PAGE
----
“On Friday evening, the national response center released a notification to pollution response agencies to include the United States Coast Guard. That was a report of an unknown sheen of, with an unknown source offshore of Huntington Beach, California. These type of reports are fairly typical for pollution response agencies and they usually result in an initial investigation which is what happened in this case. It is a phone investigation to contact the reporting source and determine any additional or amplifying information that will allow us to clarify and determine follow up actions with that report. At that time it approaches nightfall, sheens can be very difficult to see on the water. The information from the reporting source that Coast Guard investigators spoke with was inconclusive.”

Lt. Christian. Corvo, California Dept. of Fish and Wildlife: “As of today, we have six SCAT (Shoreline Cleanup Assessment Technique) teams assessing shoreline impact. Those teams are made up of three individuals and they’re at this time assessing from Laguna Beach all the way down to San Clemente based on potential trajectories, where this oil made landfall. Those teams report back to the command each day and based on their recommendations and strategies we deploy teams of cleanup crews in the morning. Currently, we have 16 teams of shoreline cleanup teams consisting of a total of 300 cleanup personnel doing those hand cleaning, collecting oily debris, oily sand, any impacted shoreline.”

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The Coast Guard acknowledged Tuesday it was originally notified of last week’s massive oil spill in California 12 hours before an oil company reported the spill over the weekend. Rear Admiral Brian Penoyer told The Associated Press a “good Samaritan” reported a sheen on the water, presumably from the oil spill, last Friday night. However, when the Coast Guard put out a broadcast to the many cargo and tanker ships anchored off the Los Angeles and Long Beach ports, it did not receive any supporting reports of an oil spill.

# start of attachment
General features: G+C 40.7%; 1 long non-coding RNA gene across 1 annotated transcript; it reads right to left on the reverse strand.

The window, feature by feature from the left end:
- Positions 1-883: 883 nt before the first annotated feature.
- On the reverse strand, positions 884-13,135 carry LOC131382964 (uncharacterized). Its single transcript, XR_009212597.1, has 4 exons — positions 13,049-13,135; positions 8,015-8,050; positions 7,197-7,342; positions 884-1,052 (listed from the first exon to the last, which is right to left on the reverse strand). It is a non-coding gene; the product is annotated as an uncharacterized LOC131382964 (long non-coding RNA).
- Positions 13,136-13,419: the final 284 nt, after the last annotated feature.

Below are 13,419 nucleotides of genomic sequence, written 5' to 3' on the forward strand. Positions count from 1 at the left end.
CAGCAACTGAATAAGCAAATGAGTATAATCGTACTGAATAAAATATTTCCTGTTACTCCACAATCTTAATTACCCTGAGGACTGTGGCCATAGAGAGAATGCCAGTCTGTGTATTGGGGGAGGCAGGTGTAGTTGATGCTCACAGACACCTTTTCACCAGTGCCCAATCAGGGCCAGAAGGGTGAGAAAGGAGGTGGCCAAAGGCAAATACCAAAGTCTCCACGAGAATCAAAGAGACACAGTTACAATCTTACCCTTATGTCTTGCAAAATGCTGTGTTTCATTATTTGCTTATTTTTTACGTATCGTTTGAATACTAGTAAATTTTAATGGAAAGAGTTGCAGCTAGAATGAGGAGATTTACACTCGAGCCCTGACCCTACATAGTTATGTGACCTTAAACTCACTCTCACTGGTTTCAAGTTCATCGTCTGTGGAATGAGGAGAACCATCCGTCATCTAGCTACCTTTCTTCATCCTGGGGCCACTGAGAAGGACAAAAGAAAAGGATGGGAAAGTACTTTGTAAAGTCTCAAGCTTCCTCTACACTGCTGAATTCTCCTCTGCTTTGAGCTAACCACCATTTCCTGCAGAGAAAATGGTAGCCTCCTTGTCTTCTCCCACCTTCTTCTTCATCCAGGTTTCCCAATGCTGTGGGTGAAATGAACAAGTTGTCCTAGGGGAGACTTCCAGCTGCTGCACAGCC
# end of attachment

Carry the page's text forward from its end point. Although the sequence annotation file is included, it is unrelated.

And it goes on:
Penoyer cited the lack of corroborating reports, as well as darkness and a lack of technology, for why the Coast Guard did not respond until Amplify Energy reported the oil spill Saturday morning.

“In hindsight, it seems obvious, but they didn’t know that at that time,” Penoyer said. “So putting yourself in the position of what they did know, this is a very normal process.”

However, Coast Guard Capt. Rebecca Ore later disputed Penoyer’s claim that the Coast Guard put out a broadcast about a possible oil spill. She also gave more details on the damage to the affected pipeline. The video above shows clips from a Tuesday afternoon update.

According to Ore, divers determined about 4,000 feet of the pipeline was “laterally displaced” by about 105 feet. Investigators said this happened about 5 miles offshore at a depth of just 100 feet. Ore did not say what might have caused the displacement, but she added the pipeline had a 13-inch gash in it.

Amplify CEO Martyn Willsher said the pipe was displaced into “almost a semicircle”.

“The pipeline has essentially been pulled like a bow string,” Willsher said.

As beach closures and cleanup efforts persisted into Tuesday, so did the investigation into what caused the spill that leaked up to 126,000 gallons of heavy crude. According to investigators, preliminary reports suggest the failure may have been “caused by an anchor that hooked the pipeline, causing a partial tear.”

Orange County Supervisor Katrina Foley expressed concern Amplify could withhold evidence from the investigation. On Tuesday, the county’s emergency manager reassured the Board of Supervisors the Coast Guard was on the scene as well to make sure the oil spill probe is independent.

“It is an investigation with objective parties involved, so that we will eventually know the outcome,” Michelle Anderson said.